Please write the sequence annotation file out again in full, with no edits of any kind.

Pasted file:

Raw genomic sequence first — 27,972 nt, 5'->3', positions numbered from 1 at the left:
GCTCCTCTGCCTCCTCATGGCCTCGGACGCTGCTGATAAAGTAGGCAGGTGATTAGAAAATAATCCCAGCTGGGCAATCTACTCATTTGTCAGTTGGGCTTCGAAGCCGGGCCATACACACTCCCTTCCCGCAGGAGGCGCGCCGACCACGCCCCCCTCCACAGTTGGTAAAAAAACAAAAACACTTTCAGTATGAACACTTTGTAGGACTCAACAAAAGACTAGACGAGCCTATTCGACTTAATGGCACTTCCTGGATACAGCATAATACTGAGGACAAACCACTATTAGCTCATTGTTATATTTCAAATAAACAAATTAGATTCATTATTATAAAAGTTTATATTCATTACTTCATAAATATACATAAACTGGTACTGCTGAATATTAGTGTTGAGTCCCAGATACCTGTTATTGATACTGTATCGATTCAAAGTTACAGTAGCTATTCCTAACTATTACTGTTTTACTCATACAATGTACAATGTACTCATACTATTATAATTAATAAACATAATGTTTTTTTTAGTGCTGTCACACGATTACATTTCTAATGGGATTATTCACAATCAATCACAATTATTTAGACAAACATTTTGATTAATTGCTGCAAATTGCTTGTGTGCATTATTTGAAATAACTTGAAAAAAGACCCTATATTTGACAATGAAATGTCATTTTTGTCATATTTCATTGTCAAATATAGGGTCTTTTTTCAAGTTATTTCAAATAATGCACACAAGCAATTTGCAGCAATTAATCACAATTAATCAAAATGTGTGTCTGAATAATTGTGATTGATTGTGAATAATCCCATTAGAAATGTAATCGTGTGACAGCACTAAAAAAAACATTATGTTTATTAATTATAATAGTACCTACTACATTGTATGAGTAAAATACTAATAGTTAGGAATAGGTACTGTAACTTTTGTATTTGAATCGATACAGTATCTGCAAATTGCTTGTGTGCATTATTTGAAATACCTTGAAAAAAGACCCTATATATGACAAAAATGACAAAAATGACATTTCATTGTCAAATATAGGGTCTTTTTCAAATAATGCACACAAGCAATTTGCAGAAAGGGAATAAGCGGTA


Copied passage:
Raw genomic sequence first — 27,972 nt, 5'->3', positions numbered from 1 at the left:
GCTCCTCTGCCTCCTCATGGCCTCGGACGCTGCTGATAAAGTAGGCAGGTGATTAGAAAATAATCCCAGCTGGGCAATCTACTCATTTGTCAGTTGGGCTTCGAAGCCGGGCCATACACACTCCCTTCCCGCAGGAGGCGCGCCGACCACGCCCCCCTCCACAGTTGGTAAAAAAACAAAAACACTTTCAGTATGAACACTTTGTAGGACTCAACAAAAGACTAGACGAGCCTATTCGACTTAATGGCACTTCCTGGATACAGCATAATACTGAGGACAAACCACTATTAGCTCATTGTTATATTTCAAATAAACAAATTAGATTCATTATTATAAAAGTTTATATTCATTACTTCATAAATATACATAAACTGGTACTGCTGAATATTAGTGTTGAGTCCCAGATACCTGTTATTGATACTGTATCGATTCAAAGTTACAGTAGCTATTCCTAACTATTACTGTTTTACTCATACAATGTACAATGTACTCATACTATTATAATTAATAAACATAATGTTTTTTTTAGTGCTGTCACACGATTACATTTCTAATGGGATTATTCACAATCAATCACAATTATTTAGACAAACATTTTGATTAATTGCTGCAAATTGCTTGTGTGCATTATTTGAAATAACTTGAAAAAAGACCCTATATTTGACAATGAAATGTCATTTTTGTCATATTTCATTGTCAAATATAGGGTCTTTTTTCAAGTTATTTCAAATAATGCACACAAGCAATTTGCAGCAATTAATCACAATTAATCAAAATGTGTGTCTGAATAATTGTGATTGATTGTGAATAATCCCATTAGAAATGTAATCGTGTGACAGCACTAAAAAAAACATTATGTTTATTAATTATAATAGTACCTACTACATTGTATGAGTAAAATACTAATAGTTAGGAATAGGTACTGTAACTTTTGTATTTGAATCGATACAGTATCTGCAAATTGCTTGTGTGCATTATTTGAAATACCTTGAAAAAAGACCCTATATATGACAAAAATGACAAAAATGACATTTCATTGTCAAATATAGGGTCTTTTTCAAATAATGCACACAAGCAATTTGCAGAAAGGGAATAAGCGGTA